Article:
6. Many thanks, Vox. That did it. And after all my messing about in 'My Controls' - how simple! I can't think how it came to be changed in the first place: the wonders of electrickery, no doubt! John
  7. Is it just my computer, or is the layout of posts different now? Yesterday I was able to view individual posts in a thread in order of posting. Today, within each thread, all the posts seem to be listed in a sort of tree diagram. Is this an 'improvement'? Personally, I preferred the old system. 'If it ain't broke, don't fix it!' John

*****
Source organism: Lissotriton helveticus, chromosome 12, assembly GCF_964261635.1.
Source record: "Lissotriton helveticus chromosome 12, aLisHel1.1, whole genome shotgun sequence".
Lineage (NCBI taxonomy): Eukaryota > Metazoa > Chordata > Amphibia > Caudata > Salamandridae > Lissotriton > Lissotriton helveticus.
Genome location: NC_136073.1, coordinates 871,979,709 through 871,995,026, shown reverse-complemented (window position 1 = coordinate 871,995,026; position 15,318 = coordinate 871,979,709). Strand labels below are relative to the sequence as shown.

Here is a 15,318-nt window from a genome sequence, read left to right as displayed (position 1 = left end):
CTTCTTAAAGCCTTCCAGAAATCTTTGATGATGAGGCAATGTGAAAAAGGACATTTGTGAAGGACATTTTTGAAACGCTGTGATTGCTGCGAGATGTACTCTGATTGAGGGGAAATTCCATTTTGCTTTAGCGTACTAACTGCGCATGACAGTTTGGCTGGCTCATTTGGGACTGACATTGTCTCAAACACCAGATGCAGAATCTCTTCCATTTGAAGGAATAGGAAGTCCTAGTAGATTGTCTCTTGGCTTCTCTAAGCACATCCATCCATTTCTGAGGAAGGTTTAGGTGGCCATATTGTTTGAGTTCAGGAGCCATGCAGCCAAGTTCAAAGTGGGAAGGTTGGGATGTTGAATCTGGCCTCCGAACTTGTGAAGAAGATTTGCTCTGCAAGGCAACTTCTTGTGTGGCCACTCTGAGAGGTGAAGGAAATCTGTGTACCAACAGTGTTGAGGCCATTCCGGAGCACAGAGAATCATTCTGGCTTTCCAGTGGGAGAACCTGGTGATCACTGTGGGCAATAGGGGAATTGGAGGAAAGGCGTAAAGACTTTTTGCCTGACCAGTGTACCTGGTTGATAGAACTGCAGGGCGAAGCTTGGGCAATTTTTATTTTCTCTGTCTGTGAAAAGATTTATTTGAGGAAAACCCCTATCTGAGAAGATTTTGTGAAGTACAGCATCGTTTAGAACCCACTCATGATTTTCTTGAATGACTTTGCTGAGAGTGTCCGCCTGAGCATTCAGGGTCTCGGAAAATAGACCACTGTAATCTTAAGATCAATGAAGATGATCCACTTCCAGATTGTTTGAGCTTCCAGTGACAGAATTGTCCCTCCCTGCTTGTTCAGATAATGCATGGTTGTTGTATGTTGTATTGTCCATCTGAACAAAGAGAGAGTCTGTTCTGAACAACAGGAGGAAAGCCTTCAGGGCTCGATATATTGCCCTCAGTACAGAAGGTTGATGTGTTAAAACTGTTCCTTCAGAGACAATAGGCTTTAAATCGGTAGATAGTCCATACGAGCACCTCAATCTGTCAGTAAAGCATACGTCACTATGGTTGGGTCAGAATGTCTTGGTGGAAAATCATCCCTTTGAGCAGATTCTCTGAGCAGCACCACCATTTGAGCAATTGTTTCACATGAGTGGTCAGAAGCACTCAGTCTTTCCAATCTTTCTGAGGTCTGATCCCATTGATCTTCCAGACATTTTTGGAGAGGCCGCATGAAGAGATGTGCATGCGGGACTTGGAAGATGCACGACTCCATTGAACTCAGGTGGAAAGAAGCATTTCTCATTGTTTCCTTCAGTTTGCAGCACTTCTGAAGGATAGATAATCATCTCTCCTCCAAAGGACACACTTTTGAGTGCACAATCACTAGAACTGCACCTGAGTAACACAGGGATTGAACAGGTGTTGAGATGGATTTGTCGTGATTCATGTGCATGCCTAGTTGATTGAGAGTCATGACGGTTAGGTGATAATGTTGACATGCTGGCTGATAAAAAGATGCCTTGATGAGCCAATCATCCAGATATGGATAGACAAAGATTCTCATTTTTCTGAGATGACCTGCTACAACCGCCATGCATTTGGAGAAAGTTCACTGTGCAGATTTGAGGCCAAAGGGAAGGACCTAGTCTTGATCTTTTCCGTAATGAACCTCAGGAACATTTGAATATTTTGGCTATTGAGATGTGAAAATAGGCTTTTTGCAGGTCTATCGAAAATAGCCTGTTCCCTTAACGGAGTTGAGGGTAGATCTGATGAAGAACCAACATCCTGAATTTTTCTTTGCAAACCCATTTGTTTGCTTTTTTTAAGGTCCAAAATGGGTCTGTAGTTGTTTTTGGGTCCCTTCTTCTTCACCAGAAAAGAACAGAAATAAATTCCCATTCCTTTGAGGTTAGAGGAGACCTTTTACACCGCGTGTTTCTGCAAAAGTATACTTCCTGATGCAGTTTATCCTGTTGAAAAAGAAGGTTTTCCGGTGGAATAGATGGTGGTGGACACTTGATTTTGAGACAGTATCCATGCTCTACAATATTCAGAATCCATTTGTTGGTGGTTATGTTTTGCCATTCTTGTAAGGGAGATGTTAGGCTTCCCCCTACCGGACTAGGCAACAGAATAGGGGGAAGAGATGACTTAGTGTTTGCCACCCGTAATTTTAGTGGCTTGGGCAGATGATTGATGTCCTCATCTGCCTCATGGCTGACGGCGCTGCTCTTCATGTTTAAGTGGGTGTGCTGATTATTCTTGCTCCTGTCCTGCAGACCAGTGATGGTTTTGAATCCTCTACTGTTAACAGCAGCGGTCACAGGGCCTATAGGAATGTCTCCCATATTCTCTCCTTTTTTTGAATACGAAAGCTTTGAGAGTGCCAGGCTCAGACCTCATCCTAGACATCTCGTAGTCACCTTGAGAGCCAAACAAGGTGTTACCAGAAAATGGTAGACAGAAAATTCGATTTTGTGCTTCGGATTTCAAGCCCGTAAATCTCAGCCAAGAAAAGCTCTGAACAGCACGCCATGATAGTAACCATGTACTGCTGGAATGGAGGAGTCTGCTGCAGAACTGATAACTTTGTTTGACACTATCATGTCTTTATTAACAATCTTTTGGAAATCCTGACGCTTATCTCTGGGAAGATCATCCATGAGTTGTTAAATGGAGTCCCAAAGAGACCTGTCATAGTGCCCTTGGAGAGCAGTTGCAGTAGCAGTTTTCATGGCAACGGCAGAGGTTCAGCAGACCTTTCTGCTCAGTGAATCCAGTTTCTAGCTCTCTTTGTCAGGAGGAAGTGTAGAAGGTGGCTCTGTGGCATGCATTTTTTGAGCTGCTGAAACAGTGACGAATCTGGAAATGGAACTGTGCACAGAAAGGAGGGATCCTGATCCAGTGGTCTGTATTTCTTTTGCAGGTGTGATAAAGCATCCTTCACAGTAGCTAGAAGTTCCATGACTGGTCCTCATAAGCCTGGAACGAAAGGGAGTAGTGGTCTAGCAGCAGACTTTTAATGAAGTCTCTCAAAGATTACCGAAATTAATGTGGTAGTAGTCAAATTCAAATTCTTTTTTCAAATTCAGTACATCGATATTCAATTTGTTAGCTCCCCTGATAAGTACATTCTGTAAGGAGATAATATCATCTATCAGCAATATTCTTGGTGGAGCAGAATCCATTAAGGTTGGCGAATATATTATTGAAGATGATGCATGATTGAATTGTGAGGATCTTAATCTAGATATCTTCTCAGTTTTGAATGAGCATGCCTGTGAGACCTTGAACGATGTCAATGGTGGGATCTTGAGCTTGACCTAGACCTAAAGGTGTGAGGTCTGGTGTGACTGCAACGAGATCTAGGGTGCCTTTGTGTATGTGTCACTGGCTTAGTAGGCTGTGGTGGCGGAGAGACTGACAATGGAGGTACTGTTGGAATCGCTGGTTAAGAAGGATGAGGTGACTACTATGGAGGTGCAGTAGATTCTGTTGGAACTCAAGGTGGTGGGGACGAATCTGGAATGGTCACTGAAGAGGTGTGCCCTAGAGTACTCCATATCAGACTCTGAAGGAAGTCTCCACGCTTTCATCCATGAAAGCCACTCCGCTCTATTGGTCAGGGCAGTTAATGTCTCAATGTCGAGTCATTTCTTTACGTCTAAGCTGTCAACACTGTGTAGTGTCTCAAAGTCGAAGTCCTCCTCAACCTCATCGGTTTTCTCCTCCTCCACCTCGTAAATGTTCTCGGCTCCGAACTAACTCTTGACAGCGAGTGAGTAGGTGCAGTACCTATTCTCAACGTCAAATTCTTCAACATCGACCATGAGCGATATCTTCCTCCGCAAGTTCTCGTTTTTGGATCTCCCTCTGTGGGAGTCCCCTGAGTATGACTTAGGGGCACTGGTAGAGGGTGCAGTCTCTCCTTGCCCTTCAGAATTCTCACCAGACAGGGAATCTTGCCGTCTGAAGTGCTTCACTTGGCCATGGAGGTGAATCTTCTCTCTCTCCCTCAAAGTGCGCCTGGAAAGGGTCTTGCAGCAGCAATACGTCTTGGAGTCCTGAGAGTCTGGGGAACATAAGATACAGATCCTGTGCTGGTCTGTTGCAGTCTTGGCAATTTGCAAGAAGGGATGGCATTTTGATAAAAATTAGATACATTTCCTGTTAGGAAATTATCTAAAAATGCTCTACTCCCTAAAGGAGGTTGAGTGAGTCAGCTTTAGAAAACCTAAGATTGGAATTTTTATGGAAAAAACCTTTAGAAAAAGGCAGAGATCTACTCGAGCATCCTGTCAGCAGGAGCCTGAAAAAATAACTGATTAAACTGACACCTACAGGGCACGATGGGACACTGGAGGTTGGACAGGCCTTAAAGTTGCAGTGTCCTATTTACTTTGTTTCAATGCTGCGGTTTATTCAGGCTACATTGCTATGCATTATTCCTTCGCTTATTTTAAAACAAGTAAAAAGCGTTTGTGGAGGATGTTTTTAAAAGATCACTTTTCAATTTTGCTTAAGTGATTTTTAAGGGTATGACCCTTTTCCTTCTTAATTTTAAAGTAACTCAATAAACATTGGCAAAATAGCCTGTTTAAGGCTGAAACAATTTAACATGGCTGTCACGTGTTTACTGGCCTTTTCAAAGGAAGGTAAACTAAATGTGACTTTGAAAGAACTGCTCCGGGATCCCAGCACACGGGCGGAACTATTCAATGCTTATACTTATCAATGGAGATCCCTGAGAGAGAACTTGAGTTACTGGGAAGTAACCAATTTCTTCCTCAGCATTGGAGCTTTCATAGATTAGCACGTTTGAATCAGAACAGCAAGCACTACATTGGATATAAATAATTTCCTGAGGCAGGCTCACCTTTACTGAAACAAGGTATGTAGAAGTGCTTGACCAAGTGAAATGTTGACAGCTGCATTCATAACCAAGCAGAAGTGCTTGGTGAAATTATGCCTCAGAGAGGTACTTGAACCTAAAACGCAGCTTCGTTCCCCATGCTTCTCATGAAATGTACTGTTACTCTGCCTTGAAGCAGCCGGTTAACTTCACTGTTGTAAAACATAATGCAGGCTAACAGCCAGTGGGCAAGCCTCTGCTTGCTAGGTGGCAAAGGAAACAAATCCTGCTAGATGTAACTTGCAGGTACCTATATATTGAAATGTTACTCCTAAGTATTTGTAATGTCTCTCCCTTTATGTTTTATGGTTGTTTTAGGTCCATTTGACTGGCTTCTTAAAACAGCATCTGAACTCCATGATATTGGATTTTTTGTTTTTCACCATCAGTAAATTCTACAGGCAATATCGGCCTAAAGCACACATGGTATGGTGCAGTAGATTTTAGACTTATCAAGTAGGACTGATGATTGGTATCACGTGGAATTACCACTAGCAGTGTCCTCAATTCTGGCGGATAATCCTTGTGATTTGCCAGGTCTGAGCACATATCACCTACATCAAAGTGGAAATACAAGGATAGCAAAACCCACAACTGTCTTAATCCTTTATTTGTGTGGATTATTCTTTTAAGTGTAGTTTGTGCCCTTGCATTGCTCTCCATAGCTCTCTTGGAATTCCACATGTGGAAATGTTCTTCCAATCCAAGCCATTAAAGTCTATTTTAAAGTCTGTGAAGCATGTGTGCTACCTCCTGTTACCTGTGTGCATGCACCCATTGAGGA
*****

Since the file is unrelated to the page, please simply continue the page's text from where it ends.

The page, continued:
8. A question for Richard McVeigh. I have been thinking, which I do occasionally(!), and have come up with a question with regard to an interest of mine - namely, how does one efficiently accommodate the contents of an organ. At York Minster, the Great Organ includes a 16' Open Diapason. Bearing in mind that the display pipes in the main case are non-speaking, and the height of the case (less the towers) must be about 13' by my reckoning, where are the bottom pipes of this stop? Presumably, they are on, or adjacent to the Great chests, yet they do not protrude above the top of the case. Is this a stopped bass, or mitred, or even Haskelled? I address my question to Richard as, presumably, he is familiar with this organ. However, if anyone else has the answer I should be very grateful for your help. John